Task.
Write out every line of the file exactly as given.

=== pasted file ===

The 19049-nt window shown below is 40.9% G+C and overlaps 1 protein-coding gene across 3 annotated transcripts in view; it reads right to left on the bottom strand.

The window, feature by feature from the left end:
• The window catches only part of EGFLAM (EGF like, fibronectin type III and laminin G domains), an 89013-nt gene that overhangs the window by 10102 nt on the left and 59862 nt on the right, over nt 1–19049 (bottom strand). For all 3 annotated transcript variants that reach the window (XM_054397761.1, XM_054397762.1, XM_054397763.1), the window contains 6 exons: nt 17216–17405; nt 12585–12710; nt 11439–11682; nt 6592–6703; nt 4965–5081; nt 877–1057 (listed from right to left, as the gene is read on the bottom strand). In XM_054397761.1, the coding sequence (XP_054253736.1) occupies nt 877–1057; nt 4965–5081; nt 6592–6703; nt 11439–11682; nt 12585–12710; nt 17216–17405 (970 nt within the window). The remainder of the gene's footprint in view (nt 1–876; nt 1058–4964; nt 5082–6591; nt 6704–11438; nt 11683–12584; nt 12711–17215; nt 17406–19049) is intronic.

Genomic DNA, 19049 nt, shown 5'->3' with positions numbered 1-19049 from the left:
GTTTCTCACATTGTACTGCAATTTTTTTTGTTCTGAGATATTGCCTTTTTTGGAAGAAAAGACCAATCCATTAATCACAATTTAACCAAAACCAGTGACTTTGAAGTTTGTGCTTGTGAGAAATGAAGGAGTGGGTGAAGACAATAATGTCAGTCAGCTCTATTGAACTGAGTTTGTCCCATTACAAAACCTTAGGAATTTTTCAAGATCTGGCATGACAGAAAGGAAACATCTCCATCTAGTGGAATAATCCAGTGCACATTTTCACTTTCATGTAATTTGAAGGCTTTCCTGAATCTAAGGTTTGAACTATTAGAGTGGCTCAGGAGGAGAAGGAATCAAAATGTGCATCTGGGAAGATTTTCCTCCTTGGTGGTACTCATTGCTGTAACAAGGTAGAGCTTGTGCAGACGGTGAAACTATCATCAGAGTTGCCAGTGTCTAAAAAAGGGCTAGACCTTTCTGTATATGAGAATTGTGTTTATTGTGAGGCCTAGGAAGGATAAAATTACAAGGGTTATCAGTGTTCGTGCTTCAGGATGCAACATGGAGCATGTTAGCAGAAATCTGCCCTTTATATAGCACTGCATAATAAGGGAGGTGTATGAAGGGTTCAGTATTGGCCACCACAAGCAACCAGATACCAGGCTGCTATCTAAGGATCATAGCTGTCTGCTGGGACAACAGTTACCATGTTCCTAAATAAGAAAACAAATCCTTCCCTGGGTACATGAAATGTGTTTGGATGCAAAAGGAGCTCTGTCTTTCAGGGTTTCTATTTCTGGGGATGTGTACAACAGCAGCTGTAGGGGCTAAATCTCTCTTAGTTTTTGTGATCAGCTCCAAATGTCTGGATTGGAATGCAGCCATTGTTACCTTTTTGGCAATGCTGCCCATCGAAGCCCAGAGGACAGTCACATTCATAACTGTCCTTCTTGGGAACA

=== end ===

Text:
The 19049-nt window shown below is 40.9% G+C and overlaps 1 protein-coding gene across 3 annotated transcripts in view; it reads right to left on the bottom strand.

The window, feature by feature from the left end:
• The window catches only part of EGFLAM (EGF like, fibronectin type III and laminin G domains), an 89013-nt gene that overhangs the window by 10102 nt on the left and 59862 nt on the right, over nt 1–19049 (bottom strand). For all 3 annotated transcript variants that reach the window (XM_054397761.1, XM_054397762.1, XM_054397763.1), the window contains 6 exons: nt 17216–17405; nt 12585–12710; nt 11439–11682; nt 6592–6703; nt 4965–5081; nt 877–1057 (listed from right to left, as the gene is read on the bottom strand). In XM_054397761.1, the coding sequence (XP_054253736.1) occupies nt 877–1057; nt 4965–5081; nt 6592–6703; nt 11439–11682; nt 12585–12710; nt 17216–17405 (970 nt within the window). The remainder of the gene's footprint in view (nt 1–876; nt 1058–4964; nt 5082–6591; nt 6704–11438; nt 11683–12584; nt 12711–17215; nt 17406–19049) is intronic.

Genomic DNA, 19049 nt, shown 5'->3' with positions numbered 1-19049 from the left:
GTTTCTCACATTGTACTGCAATTTTTTTTGTTCTGAGATATTGCCTTTTTTGGAAGAAAAGACCAATCCATTAATCACAATTTAACCAAAACCAGTGACTTTGAAGTTTGTGCTTGTGAGAAATGAAGGAGTGGGTGAAGACAATAATGTCAGTCAGCTCTATTGAACTGAGTTTGTCCCATTACAAAACCTTAGGAATTTTTCAAGATCTGGCATGACAGAAAGGAAACATCTCCATCTAGTGGAATAATCCAGTGCACATTTTCACTTTCATGTAATTTGAAGGCTTTCCTGAATCTAAGGTTTGAACTATTAGAGTGGCTCAGGAGGAGAAGGAATCAAAATGTGCATCTGGGAAGATTTTCCTCCTTGGTGGTACTCATTGCTGTAACAAGGTAGAGCTTGTGCAGACGGTGAAACTATCATCAGAGTTGCCAGTGTCTAAAAAAGGGCTAGACCTTTCTGTATATGAGAATTGTGTTTATTGTGAGGCCTAGGAAGGATAAAATTACAAGGGTTATCAGTGTTCGTGCTTCAGGATGCAACATGGAGCATGTTAGCAGAAATCTGCCCTTTATATAGCACTGCATAATAAGGGAGGTGTATGAAGGGTTCAGTATTGGCCACCACAAGCAACCAGATACCAGGCTGCTATCTAAGGATCATAGCTGTCTGCTGGGACAACAGTTACCATGTTCCTAAATAAGAAAACAAATCCTTCCCTGGGTACATGAAATGTGTTTGGATGCAAAAGGAGCTCTGTCTTTCAGGGTTTCTATTTCTGGGGATGTGTACAACAGCAGCTGTAGGGGCTAAATCTCTCTTAGTTTTTGTGATCAGCTCCAAATGTCTGGATTGGAATGCAGCCATTGTTACCTTTTTGGCAATGCTGCCCATCGAAGCCCAGAGGACAGTCACATTCATAACTGTCCTTCTTGGGAACA